Social Media Got Me This…..


We have been looking to adopt a dog since last summer, which by the way is not always as simple as showing up and going home with a pet that day. It felt like the job interview process of applying and being told we were too late or “not qualified” enough – apparently they expect everyone to have multiple kids, a house, and a yard with a white picket fence! But we persisted, looking at websites from to Craigslist to the local MSPCA. There is even a “Tinder” app for dogs, BarkBuddy, that we swiped left and right at for months, trying to find our one. Example below, and warning: this is super addictive!


What we didn’t do, partially because so much information is online now and partially because the changing ways millennials “shop around”, we never went to a shelter in person; we felt with the pictures and backstories written online that we didn’t need to. And then one day we saw this and we knew we had the one.


Various Facebook messages later with the adoption agency and we set up a meet and greet. And then we got to take her home.

Kona, the 4 month old spaniel retriever mix. Many sleepless nights and a few accidents later and we are off to the races with our cute puppy. (Laverne was her original shelter-given name above in the Facebook post).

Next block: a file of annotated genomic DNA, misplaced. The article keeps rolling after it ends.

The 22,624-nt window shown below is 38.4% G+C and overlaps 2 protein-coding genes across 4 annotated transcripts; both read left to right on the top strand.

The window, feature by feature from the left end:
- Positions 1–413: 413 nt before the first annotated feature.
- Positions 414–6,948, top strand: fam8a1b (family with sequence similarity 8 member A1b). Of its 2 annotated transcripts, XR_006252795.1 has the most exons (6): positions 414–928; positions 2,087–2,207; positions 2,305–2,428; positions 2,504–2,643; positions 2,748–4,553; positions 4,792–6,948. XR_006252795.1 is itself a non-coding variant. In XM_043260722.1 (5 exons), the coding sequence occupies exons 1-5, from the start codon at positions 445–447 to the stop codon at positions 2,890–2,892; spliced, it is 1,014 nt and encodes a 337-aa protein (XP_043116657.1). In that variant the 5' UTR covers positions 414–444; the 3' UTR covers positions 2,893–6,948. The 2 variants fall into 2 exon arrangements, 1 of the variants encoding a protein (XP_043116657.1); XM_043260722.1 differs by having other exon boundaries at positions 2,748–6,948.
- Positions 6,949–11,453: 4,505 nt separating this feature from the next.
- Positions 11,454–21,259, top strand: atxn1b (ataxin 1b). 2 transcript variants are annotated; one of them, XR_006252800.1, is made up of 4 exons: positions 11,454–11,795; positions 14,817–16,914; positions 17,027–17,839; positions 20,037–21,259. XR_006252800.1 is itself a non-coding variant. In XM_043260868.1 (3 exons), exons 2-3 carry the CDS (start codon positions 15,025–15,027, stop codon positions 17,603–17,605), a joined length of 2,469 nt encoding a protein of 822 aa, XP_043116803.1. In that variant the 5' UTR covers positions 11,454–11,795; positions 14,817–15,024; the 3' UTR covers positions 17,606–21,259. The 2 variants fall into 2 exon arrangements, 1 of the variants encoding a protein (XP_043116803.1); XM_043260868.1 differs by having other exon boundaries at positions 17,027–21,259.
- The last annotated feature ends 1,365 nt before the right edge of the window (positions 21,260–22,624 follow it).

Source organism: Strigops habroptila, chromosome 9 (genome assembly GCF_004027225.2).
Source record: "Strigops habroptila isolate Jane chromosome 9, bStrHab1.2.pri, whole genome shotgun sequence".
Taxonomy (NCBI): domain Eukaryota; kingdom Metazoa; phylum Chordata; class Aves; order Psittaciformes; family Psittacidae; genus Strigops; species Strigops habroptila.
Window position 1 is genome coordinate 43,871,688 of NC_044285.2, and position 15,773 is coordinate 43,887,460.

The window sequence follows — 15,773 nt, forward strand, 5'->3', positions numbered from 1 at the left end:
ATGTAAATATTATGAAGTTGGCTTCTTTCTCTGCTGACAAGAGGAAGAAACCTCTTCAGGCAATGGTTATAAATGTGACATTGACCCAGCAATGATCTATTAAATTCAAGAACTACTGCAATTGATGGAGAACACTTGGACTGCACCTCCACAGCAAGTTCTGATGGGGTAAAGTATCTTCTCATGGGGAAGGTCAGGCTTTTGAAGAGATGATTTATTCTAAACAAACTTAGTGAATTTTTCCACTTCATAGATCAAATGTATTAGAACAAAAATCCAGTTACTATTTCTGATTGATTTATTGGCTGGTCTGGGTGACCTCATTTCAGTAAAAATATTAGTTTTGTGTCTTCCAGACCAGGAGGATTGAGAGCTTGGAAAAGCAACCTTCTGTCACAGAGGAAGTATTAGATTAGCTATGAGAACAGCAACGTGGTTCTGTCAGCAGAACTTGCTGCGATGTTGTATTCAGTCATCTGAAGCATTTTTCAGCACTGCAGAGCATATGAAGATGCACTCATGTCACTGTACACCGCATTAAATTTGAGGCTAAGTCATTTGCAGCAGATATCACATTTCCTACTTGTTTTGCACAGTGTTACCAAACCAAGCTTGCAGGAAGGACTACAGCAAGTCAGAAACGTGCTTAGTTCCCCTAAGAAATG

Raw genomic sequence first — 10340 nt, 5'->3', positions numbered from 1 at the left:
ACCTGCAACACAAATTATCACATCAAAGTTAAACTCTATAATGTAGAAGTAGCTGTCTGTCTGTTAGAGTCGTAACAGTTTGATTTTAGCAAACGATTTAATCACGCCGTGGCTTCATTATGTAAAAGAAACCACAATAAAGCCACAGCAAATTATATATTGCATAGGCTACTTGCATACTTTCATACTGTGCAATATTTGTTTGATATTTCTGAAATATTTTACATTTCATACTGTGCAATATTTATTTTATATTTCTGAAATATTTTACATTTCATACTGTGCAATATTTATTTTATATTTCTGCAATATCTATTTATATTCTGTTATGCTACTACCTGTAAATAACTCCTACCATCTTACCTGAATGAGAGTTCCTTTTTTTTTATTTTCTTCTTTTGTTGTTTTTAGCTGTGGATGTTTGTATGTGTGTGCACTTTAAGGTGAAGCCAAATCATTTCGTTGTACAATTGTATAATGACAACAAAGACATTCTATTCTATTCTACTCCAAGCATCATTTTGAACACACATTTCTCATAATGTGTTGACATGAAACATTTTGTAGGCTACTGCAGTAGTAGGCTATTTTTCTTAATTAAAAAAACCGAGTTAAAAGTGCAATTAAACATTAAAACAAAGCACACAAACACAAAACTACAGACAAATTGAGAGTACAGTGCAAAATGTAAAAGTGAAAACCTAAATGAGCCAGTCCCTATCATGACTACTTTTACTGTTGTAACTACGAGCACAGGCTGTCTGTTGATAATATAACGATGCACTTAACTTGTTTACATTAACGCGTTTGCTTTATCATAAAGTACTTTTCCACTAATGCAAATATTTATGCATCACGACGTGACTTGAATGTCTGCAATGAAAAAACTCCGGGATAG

What amazed me in this whole process was that everything with the Rescue was done via social media and their website, and not only did they encourage users to explore these avenues first, they basically didn’t let anyone just walk into a “store-front” to pick a pet from behind a set of cages or windows.


This got me thinking about this type of “shopping.” Rather than go to the store to buy electronics or certain clothes, many of us now shop on retailer websites, apps, or aggregators like Amazon or Wayfair. Why is this any different than “shopping” for a pet? One would argue you lack the person touch but I would counter with there was very much the personal touch, once we had the search narrowed down. She wasn’t sent in a FedEx box with a signature upon delivery; we corresponded with the Rescue over Facebook, email, text, and phone and each side had plenty of information on each other.

I believe that as the internet continues to expand and there are more offerings for delivery of goods and services, more review sites and blogs to inform customers, and the efficiency and costs are lowered, we will see further acceptance of these types of services, whether tangible goods or a living being like a pet. I would argue that given the amount of active users on this Rescue’s Facebook page – those who like, donate, or constantly comment on posts – that it adds an even further level of comfort and credibility. Case in point: we looked at getting a breeder dog last summer, found a dog for $2,500, but could not find any reviews on the internet of whether this was a credible breeder, their dogs had behavioral or hereditary problems, their breeding methods were questionable or not, or any testimonials positive or negative – all of which gave us hesitation. Seeing almost 700,000 people “liking” the Rescue page above was significant validation of the organization.